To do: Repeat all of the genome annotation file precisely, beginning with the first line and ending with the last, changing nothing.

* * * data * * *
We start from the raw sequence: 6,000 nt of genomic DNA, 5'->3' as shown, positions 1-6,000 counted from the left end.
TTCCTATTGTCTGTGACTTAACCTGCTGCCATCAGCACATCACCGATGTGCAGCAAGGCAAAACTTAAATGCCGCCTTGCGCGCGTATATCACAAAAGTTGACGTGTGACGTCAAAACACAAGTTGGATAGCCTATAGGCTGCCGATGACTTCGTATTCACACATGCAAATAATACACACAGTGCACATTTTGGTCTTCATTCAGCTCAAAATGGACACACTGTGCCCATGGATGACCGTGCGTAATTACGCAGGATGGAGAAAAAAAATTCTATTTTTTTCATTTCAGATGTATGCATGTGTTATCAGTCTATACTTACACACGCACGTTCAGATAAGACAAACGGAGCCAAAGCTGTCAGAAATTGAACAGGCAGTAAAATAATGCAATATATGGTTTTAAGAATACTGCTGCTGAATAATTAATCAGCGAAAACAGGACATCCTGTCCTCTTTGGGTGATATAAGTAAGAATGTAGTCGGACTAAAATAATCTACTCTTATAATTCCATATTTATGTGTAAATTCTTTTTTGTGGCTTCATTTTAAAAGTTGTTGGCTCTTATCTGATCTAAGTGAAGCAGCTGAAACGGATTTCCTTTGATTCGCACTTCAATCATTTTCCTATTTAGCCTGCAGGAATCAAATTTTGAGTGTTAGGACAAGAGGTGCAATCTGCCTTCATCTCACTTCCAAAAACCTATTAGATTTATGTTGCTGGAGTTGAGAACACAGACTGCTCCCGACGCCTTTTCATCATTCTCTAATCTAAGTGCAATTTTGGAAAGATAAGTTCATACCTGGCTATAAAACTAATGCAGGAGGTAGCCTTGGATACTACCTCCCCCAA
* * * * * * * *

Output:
We start from the raw sequence: 6,000 nt of genomic DNA, 5'->3' as shown, positions 1-6,000 counted from the left end.
TTCCTATTGTCTGTGACTTAACCTGCTGCCATCAGCACATCACCGATGTGCAGCAAGGCAAAACTTAAATGCCGCCTTGCGCGCGTATATCACAAAAGTTGACGTGTGACGTCAAAACACAAGTTGGATAGCCTATAGGCTGCCGATGACTTCGTATTCACACATGCAAATAATACACACAGTGCACATTTTGGTCTTCATTCAGCTCAAAATGGACACACTGTGCCCATGGATGACCGTGCGTAATTACGCAGGATGGAGAAAAAAAATTCTATTTTTTTCATTTCAGATGTATGCATGTGTTATCAGTCTATACTTACACACGCACGTTCAGATAAGACAAACGGAGCCAAAGCTGTCAGAAATTGAACAGGCAGTAAAATAATGCAATATATGGTTTTAAGAATACTGCTGCTGAATAATTAATCAGCGAAAACAGGACATCCTGTCCTCTTTGGGTGATATAAGTAAGAATGTAGTCGGACTAAAATAATCTACTCTTATAATTCCATATTTATGTGTAAATTCTTTTTTGTGGCTTCATTTTAAAAGTTGTTGGCTCTTATCTGATCTAAGTGAAGCAGCTGAAACGGATTTCCTTTGATTCGCACTTCAATCATTTTCCTATTTAGCCTGCAGGAATCAAATTTTGAGTGTTAGGACAAGAGGTGCAATCTGCCTTCATCTCACTTCCAAAAACCTATTAGATTTATGTTGCTGGAGTTGAGAACACAGACTGCTCCCGACGCCTTTTCATCATTCTCTAATCTAAGTGCAATTTTGGAAAGATAAGTTCATACCTGGCTATAAAACTAATGCAGGAGGTAGCCTTGGATACTACCTCCCCCAA